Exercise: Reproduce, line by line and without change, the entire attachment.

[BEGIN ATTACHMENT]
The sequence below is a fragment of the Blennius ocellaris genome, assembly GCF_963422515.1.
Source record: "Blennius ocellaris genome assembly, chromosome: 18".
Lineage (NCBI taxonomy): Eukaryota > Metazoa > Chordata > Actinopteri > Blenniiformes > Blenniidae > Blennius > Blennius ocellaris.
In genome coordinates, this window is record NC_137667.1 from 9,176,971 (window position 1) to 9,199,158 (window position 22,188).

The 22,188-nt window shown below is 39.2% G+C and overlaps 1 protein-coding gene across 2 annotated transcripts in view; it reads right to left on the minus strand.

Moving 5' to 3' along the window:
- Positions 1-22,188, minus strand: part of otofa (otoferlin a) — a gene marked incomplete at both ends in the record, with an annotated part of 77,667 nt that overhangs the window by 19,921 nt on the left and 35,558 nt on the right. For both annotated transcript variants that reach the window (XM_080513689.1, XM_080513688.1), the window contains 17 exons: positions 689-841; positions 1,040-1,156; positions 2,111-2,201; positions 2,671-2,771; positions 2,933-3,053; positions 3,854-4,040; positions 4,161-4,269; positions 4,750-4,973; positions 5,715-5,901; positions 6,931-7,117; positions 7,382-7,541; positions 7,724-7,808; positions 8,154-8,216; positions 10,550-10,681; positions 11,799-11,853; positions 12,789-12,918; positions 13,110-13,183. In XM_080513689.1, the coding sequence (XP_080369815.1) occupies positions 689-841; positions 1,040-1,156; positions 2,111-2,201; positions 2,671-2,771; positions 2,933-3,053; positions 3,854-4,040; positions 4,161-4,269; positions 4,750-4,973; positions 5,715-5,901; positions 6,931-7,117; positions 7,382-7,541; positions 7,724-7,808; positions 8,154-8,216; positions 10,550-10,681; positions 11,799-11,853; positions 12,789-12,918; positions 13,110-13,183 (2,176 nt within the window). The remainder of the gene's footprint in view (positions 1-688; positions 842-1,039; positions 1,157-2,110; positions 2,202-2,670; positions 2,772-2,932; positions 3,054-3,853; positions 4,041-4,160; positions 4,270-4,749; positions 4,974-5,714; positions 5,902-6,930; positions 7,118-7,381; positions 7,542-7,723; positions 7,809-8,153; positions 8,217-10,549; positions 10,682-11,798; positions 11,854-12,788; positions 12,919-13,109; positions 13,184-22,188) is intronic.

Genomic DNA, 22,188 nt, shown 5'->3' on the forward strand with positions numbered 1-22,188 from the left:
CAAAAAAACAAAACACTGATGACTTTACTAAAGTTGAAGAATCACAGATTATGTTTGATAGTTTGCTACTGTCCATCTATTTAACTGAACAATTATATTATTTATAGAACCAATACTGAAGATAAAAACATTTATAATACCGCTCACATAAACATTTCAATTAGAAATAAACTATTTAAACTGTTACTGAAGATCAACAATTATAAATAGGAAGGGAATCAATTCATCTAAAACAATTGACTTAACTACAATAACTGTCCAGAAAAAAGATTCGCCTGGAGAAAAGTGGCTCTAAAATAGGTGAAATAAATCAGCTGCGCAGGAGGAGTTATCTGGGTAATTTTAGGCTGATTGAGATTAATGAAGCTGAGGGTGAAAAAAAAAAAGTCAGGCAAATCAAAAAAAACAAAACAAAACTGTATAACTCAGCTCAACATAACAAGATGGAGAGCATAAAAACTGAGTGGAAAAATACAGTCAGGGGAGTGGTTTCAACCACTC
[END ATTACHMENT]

The sequence below is a fragment of the Blennius ocellaris genome, assembly GCF_963422515.1.
Source record: "Blennius ocellaris genome assembly, chromosome: 18".
Lineage (NCBI taxonomy): Eukaryota > Metazoa > Chordata > Actinopteri > Blenniiformes > Blenniidae > Blennius > Blennius ocellaris.
In genome coordinates, this window is record NC_137667.1 from 9,176,971 (window position 1) to 9,199,158 (window position 22,188).

The 22,188-nt window shown below is 39.2% G+C and overlaps 1 protein-coding gene across 2 annotated transcripts in view; it reads right to left on the minus strand.

Moving 5' to 3' along the window:
- Positions 1-22,188, minus strand: part of otofa (otoferlin a) — a gene marked incomplete at both ends in the record, with an annotated part of 77,667 nt that overhangs the window by 19,921 nt on the left and 35,558 nt on the right. For both annotated transcript variants that reach the window (XM_080513689.1, XM_080513688.1), the window contains 17 exons: positions 689-841; positions 1,040-1,156; positions 2,111-2,201; positions 2,671-2,771; positions 2,933-3,053; positions 3,854-4,040; positions 4,161-4,269; positions 4,750-4,973; positions 5,715-5,901; positions 6,931-7,117; positions 7,382-7,541; positions 7,724-7,808; positions 8,154-8,216; positions 10,550-10,681; positions 11,799-11,853; positions 12,789-12,918; positions 13,110-13,183. In XM_080513689.1, the coding sequence (XP_080369815.1) occupies positions 689-841; positions 1,040-1,156; positions 2,111-2,201; positions 2,671-2,771; positions 2,933-3,053; positions 3,854-4,040; positions 4,161-4,269; positions 4,750-4,973; positions 5,715-5,901; positions 6,931-7,117; positions 7,382-7,541; positions 7,724-7,808; positions 8,154-8,216; positions 10,550-10,681; positions 11,799-11,853; positions 12,789-12,918; positions 13,110-13,183 (2,176 nt within the window). The remainder of the gene's footprint in view (positions 1-688; positions 842-1,039; positions 1,157-2,110; positions 2,202-2,670; positions 2,772-2,932; positions 3,054-3,853; positions 4,041-4,160; positions 4,270-4,749; positions 4,974-5,714; positions 5,902-6,930; positions 7,118-7,381; positions 7,542-7,723; positions 7,809-8,153; positions 8,217-10,549; positions 10,682-11,798; positions 11,854-12,788; positions 12,919-13,109; positions 13,184-22,188) is intronic.

Genomic DNA, 22,188 nt, shown 5'->3' on the forward strand with positions numbered 1-22,188 from the left:
CAAAAAAACAAAACACTGATGACTTTACTAAAGTTGAAGAATCACAGATTATGTTTGATAGTTTGCTACTGTCCATCTATTTAACTGAACAATTATATTATTTATAGAACCAATACTGAAGATAAAAACATTTATAATACCGCTCACATAAACATTTCAATTAGAAATAAACTATTTAAACTGTTACTGAAGATCAACAATTATAAATAGGAAGGGAATCAATTCATCTAAAACAATTGACTTAACTACAATAACTGTCCAGAAAAAAGATTCGCCTGGAGAAAAGTGGCTCTAAAATAGGTGAAATAAATCAGCTGCGCAGGAGGAGTTATCTGGGTAATTTTAGGCTGATTGAGATTAATGAAGCTGAGGGTGAAAAAAAAAAAGTCAGGCAAATCAAAAAAAACAAAACAAAACTGTATAACTCAGCTCAACATAACAAGATGGAGAGCATAAAAACTGAGTGGAAAAATACAGTCAGGGGAGTGGTTTCAACCACTC